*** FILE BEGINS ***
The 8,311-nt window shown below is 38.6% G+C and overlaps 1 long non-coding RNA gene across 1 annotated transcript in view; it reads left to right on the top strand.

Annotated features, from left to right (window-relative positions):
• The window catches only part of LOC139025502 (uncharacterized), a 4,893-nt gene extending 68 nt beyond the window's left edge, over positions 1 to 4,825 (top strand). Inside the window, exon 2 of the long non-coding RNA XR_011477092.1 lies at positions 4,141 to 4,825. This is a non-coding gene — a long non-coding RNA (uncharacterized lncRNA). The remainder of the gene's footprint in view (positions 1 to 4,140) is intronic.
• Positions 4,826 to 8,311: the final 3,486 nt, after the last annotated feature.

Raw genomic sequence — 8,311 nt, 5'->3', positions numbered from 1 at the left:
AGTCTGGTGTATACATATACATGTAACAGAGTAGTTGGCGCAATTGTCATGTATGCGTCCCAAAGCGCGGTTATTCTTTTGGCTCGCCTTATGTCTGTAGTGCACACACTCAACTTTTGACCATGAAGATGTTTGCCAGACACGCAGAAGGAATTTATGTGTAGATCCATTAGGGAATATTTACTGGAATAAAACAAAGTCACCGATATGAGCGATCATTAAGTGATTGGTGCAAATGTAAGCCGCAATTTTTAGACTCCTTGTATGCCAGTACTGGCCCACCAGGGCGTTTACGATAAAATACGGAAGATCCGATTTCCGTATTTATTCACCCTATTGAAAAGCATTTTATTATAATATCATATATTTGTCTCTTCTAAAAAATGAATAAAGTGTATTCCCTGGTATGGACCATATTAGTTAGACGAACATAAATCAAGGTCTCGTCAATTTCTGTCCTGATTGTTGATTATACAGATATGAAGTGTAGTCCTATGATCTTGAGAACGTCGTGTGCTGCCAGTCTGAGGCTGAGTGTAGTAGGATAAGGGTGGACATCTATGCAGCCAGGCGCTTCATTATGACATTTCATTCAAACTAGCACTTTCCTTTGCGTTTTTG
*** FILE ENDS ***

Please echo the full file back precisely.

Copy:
The 8,311-nt window shown below is 38.6% G+C and overlaps 1 long non-coding RNA gene across 1 annotated transcript in view; it reads left to right on the top strand.

Annotated features, from left to right (window-relative positions):
• The window catches only part of LOC139025502 (uncharacterized), a 4,893-nt gene extending 68 nt beyond the window's left edge, over positions 1 to 4,825 (top strand). Inside the window, exon 2 of the long non-coding RNA XR_011477092.1 lies at positions 4,141 to 4,825. This is a non-coding gene — a long non-coding RNA (uncharacterized lncRNA). The remainder of the gene's footprint in view (positions 1 to 4,140) is intronic.
• Positions 4,826 to 8,311: the final 3,486 nt, after the last annotated feature.

Raw genomic sequence — 8,311 nt, 5'->3', positions numbered from 1 at the left:
AGTCTGGTGTATACATATACATGTAACAGAGTAGTTGGCGCAATTGTCATGTATGCGTCCCAAAGCGCGGTTATTCTTTTGGCTCGCCTTATGTCTGTAGTGCACACACTCAACTTTTGACCATGAAGATGTTTGCCAGACACGCAGAAGGAATTTATGTGTAGATCCATTAGGGAATATTTACTGGAATAAAACAAAGTCACCGATATGAGCGATCATTAAGTGATTGGTGCAAATGTAAGCCGCAATTTTTAGACTCCTTGTATGCCAGTACTGGCCCACCAGGGCGTTTACGATAAAATACGGAAGATCCGATTTCCGTATTTATTCACCCTATTGAAAAGCATTTTATTATAATATCATATATTTGTCTCTTCTAAAAAATGAATAAAGTGTATTCCCTGGTATGGACCATATTAGTTAGACGAACATAAATCAAGGTCTCGTCAATTTCTGTCCTGATTGTTGATTATACAGATATGAAGTGTAGTCCTATGATCTTGAGAACGTCGTGTGCTGCCAGTCTGAGGCTGAGTGTAGTAGGATAAGGGTGGACATCTATGCAGCCAGGCGCTTCATTATGACATTTCATTCAAACTAGCACTTTCCTTTGCGTTTTTG